Supplements And Synthetic Steroids For Weightlifting

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A natural facilitator of muscle-building is CreatineCreatine is a nitrogenous compound made by the Liver mostly, but also by the kidneys and pancreasIt is found in abundance in meat and fish.  Its production requires three amino acids, two of which the body makes by itself (Arginine and Glycine) but one of which (Methionine) it does not.  Methionine is thus an “essential” amino acid (the M of LMPT T LIV)

Creatine is important because in one of its forms (Creatine Phosphate) it can serve as a substrate for the formation of the energy-supplying compound of ATP.    As our authors tell us, “as Creatine Phosphate stores become depleted, the ability to perform high-intensity exercise declines.”  And, the “depletion of muscle CP during high-intensity exercise is the primary mechanism leading to fatigue.”

Creatine Phosphate depletes in muscle 35 to 57% after just 6 sec of maximal exercise;  at 30 seconds, Creatine Phosphate is reduced by 64 to 80% of rest levels.  In fact, “during bouts of repeated high-intensity exercise, Creatine Phosphate levels in the muscle are almost completely depleted.”  This makes Creatine a prime candidate for supplementation by bodybuilders.  And according to our authors, “Creatine supplementation is reported to increase the Creatine content of muscles by approximately 20%.”  However, after that “saturation point,” no additional benefits accrue.

They typical regimen of Creatine supplementation is two grams per day.  However, before this routine dose, users usually undergo a “loading” period of about five days, in which they take 20 to 25 grams per day.  Studies have shown that such “loading” doses greatly speed-up the body’s response to the supplemental Creatine.

Our authors state the benefits of Creatine supplements outright and without reserve:  “Creatine supplementation has been shown to increase strength and improve training by reducing fatigue and enhancing post-workout recovery.”  Furthermore, “controlled studies have been unable to document any significant side effects from Creatine supplementation.”  Nevertheless, during the “loading” phase, there has been reported some gastrointensinal upset (ranging from gas to mild diarrhea).  There are, however, still some who worry about the strain on the kidneys due to the high nitrogen content of Creatine and increased Creatine excretion.  And remember what our authors said:   Creatine is found in abundance in meat and fish.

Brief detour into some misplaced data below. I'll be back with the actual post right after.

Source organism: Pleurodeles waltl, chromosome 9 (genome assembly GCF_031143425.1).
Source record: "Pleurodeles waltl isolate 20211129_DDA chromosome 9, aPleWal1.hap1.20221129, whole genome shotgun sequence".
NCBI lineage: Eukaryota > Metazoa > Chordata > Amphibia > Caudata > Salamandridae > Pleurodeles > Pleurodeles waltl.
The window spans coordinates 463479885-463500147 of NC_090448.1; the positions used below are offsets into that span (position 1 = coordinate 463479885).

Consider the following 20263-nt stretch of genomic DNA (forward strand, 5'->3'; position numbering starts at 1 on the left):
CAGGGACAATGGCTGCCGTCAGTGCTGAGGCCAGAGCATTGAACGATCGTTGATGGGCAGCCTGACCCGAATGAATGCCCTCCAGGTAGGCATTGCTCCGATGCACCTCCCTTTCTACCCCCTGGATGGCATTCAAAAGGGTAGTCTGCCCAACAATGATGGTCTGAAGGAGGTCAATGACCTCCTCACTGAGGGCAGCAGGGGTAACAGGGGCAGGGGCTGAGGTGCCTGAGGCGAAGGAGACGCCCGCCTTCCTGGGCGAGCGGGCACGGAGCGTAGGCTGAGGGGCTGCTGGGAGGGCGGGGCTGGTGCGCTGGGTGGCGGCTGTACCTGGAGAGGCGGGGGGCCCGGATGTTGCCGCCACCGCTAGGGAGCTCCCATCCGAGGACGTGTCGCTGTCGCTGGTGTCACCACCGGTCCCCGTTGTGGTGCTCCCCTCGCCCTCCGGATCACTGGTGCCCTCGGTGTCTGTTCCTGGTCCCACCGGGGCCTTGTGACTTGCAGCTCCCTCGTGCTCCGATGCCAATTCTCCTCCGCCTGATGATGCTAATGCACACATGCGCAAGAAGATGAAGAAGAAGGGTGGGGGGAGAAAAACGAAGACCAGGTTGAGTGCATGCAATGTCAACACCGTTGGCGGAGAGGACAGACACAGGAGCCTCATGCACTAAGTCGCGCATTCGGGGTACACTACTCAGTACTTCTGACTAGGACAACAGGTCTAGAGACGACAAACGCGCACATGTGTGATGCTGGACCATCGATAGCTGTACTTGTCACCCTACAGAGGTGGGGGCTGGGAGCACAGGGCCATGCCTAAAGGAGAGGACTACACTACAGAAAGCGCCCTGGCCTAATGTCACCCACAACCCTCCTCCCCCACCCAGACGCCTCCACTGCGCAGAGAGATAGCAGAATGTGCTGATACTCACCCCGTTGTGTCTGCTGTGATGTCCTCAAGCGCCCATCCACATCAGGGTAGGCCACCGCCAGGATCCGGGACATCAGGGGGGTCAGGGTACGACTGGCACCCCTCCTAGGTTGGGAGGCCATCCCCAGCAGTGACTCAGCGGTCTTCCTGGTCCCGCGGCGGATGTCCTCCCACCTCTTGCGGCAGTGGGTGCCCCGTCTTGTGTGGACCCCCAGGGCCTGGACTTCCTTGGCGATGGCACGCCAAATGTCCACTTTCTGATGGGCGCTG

Another supplement which seems to come with no dire side-effects is Caffeine.  Caffeine has been shown to enhance power production, though no one is precisely sure how.

If we subscribe to the theory that muscle fatigue occurs due to lowering body pH during exercise, then it is only logical that something which raises body pH would be helpful in delaying muscle fatigue.  Sodium Bicarbonate (found in Baking Soda) is an antacid (alkalinizing agent) which counteracts and neutralizes the acidic conditions that define low pH.  And indeed,

supplementation with Sodium Bicarbonate has been shown to increase the pH of blood.  However, such large doses of Sodium Bicarbonate are needed to have any real effect that side-effects start cropping up, which include cramping, diarrhea, and vomiting.

An alternative to Sodium Bicarbonate is Sodium Citrate, which causes less gastro-intestinal distress.  However, studies so far have shown that Sodium Citrate is more effective for exercises lasting between two and fifteen minutes than for the short-duration exercises utilized by weightlifters.

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Now we come to the use of synthetic anabolic steroids in weightlifting…

One of the FDA’s definitions of a drug is anything that stimulates hormone secretion and is taken like a drug (pills, injections, etc).

The most common endocrine-system-manipulating “drugs” used by athletes revolve around testosterone— either as synthetic derivatives of the hormone itself, or as substances which induce testosterone production by the body.

The latter group, the supposed “pre-cursors” of testosterone production, has not actually proven to be very beneficial for strength enhancement.  Similarly, the direct ingestion of testosterone also doesn’t do much good… Testosterone taking orally is merely rapidly degraded by the body.